The South West is full of wonderful heritage places to explore, from caves to historic houses and sweeping landscapes. According to the Papworth Trust, disabled adults in the North and South West report the highest number of life areas (education and leisure) where participation is restricted.  Despite the efforts of museums, galleries and other leisure attractions, feedback from disabled and Deaf people suggests there is more that can be done to make these places more accessible.

The Heritage Ability project, supported by the Heritage Lottery Fund has a clear vision – to break down barriers at these heritage places, unlocking the South West for everybody to enjoy.

Photo Credit: Neil Warren

Heritage Ability is delivered by the charity Living Options Devon (no.1102489). The charity is user-led, meaning its staff and volunteers have first-hand experience of the issues faced by disabled and Deaf people. The charity’s mission is to ensure that people with disabilities and Deaf people across the South West have the opportunity to life the life they choose.

The Heritage Ability project will support at least 20 heritage places across the South West, from the West tip of Cornwall all the way to Gloucestershire to take a holistic view of accessibility – looking not just at doors, toilets and ramps, but at a whole range of aspects that shape the visitor’s experience. Interventions will include British Sign Language (BSL) videos, easy read literature, large-print format interpretation and visual stories to support a wide range of disabilities. Many sites will also benefit from an all-terrain scooter (Tramper), enabling them to access the outdoors like never before.

The project will also be informed and led by disabled volunteers, who will go undercover and mystery visit these heritage locations to give feedback. Volunteers will also have the opportunity to act as Heritage Ability champions, becoming an advocate for a heritage place or cluster of local heritage places to support these sites in a variety of ways. If you’d like to get involved and find out more about the project, visit www.heritageability.org

Consultation Opportunity (Questionnaire) Dyslexia and the Impact of Managerial Practices Research

Disability Co-operative Network


I’m trying to determine whether or not there is a relationship between managerial practices, and the impact on people with dyslexia regarding employment stability.

The study involves the completion of a short questionnaire which is available online and will take approximately 40 minutes to complete. Please click on the web link below to take part in the online questionnaire.

Link – https://stirling.onlinesurveys.ac.uk/dyslexia-and-the-impact-of-managerial-practice-research

Secondly in-depth interviews are available for anyone who would like to contribute further to the research and should last approximately two hours.

If you would like to participate in an interview and want to find out more, please email me at: dps00002@students.stir.ac.uk

The deadline is 19th July 2017.

Many thanks

Dean Smith

University of Stirling

NEWS: Reimagining the neurodiverse performance space – participants required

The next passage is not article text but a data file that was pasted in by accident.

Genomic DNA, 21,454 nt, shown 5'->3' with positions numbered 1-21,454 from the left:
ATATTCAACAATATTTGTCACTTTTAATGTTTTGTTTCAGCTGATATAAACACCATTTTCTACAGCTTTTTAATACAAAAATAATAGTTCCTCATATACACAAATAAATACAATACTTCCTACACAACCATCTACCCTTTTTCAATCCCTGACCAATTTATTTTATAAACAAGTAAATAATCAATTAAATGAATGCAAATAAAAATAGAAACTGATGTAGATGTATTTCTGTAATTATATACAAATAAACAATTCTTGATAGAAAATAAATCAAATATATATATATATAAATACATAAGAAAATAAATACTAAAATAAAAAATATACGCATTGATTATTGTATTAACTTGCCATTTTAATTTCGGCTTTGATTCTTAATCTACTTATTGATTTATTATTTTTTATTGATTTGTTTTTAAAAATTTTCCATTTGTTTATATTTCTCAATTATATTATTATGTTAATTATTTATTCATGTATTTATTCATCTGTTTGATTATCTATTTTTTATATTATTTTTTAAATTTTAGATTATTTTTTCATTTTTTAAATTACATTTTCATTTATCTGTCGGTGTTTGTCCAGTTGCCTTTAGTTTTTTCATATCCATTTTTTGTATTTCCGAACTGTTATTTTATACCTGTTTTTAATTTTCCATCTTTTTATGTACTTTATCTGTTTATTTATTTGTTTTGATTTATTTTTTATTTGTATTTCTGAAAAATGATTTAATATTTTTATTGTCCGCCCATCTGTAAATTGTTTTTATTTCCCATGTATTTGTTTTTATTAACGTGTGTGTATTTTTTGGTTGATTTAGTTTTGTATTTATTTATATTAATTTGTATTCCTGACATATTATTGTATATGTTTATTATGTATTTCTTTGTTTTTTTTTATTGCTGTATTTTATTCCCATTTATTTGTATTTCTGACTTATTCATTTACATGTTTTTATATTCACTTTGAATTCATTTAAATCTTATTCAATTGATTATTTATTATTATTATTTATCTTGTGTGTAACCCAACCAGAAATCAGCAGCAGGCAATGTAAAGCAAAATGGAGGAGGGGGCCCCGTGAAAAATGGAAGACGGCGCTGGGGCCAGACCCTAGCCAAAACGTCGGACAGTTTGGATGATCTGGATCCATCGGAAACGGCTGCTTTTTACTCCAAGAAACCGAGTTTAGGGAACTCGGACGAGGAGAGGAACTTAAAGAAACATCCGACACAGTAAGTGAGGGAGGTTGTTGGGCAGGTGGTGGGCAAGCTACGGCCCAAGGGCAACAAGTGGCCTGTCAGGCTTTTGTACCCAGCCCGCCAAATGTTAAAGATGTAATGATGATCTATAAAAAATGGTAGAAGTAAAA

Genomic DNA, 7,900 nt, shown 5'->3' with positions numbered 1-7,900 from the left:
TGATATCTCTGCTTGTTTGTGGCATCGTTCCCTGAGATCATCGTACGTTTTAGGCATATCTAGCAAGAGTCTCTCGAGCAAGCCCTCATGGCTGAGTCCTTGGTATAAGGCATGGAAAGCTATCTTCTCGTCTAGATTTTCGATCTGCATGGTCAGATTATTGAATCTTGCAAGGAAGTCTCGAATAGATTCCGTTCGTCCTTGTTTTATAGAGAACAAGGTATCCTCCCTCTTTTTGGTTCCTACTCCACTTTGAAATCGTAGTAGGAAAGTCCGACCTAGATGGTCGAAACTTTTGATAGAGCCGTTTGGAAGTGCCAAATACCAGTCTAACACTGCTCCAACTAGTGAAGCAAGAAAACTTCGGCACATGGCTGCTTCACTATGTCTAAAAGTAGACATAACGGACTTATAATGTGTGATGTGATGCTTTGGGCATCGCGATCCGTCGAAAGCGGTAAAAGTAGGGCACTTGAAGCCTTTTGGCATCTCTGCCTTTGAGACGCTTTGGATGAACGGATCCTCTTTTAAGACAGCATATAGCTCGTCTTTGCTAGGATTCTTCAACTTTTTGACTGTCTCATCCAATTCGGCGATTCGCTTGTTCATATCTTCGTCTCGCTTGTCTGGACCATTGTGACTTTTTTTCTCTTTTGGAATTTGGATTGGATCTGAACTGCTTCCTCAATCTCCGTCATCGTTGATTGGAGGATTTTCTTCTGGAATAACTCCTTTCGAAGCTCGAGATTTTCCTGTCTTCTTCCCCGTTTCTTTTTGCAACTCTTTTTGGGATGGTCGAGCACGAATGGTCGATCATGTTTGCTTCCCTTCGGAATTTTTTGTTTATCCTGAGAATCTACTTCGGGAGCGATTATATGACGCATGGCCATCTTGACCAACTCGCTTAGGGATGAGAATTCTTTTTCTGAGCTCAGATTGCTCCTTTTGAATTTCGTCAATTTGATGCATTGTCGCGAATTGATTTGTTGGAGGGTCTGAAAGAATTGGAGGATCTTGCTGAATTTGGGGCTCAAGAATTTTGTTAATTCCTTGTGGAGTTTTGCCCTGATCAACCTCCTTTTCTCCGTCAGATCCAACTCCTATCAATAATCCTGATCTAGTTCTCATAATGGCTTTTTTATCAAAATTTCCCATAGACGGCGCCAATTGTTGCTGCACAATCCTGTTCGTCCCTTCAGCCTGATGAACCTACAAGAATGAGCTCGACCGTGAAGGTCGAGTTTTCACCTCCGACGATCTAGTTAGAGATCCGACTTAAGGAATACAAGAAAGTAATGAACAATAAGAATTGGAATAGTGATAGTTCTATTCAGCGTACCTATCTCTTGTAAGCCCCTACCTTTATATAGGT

Herbert Art Gallery and Museum, Coventry

Culture Coventry are looking for participants in the following project:


Neuroaesthetics explores the synergy between the needs and interests of neurodiverse audiences, with the fascinations and performance modes utilised by live artists. Working in collaboration with young people who are largely non-verbal, with severe needs, the artists will be challenged to find meaningful points of collaboration, and together radically re-imagine the neurodiverse performance space.

Each artist will explore and reconfigure their distinct practice in this highly unpredictable, ‘extra live’ context with the support and guidance of the two lead artists. It is anticipated that seeing their work through this new lens and receiving unmediated audience responses will provoke rich new creative lines of enquiry.

Neuroaesthetics looks to challenge ideas of risk in a highly safeguarded area of work, and dismantle the idea of a fixed a ‘disabled theatre’ aesthetic to make way for new possibilities of making performance for and with this often sidelined group of individuals.

Application and further details:

Applications are open for artists to take park in the project this October.
The deadline for applications is Mon 19 June at 12noon.
Further details including how to apply are here:


Lingusio : the audio guide that removes barriers ~ Antonia Eggeling

Lingusio scarf

In future, museums will mainly be places of human encounters. Lingusio is more than just an audio guide. Inclusively created content and an unconventional design promote a lively interaction regardless of knowledge or skills. The guide not only recognizes the right of people with disabilities to equally take part with others in cultural activities, but it has a profound impact on the entire museum: Lingusio offers the possibility to see artworks from a whole new perspective to regular visitors, experts, as well as new audience groups.

The innovative audio guide was developed in cooperation with experts in the fields both of museums and people with learning difficulties in order to create a new way to experience a museum visit.



The project addresses the inclusion and accessibility of people with learning difficulties in Museums. As determined in the Convention on the Rights of Persons with Disabilities (United Nations), “States Parties recognize the right of persons with disabilities to take part in an equal basis with others in cultural life”[1]. Likewise accessibility is a crucial part of the concept and also regularized by law. The regulations apply not only to physical barriers, but also to those with regard to content and mediation.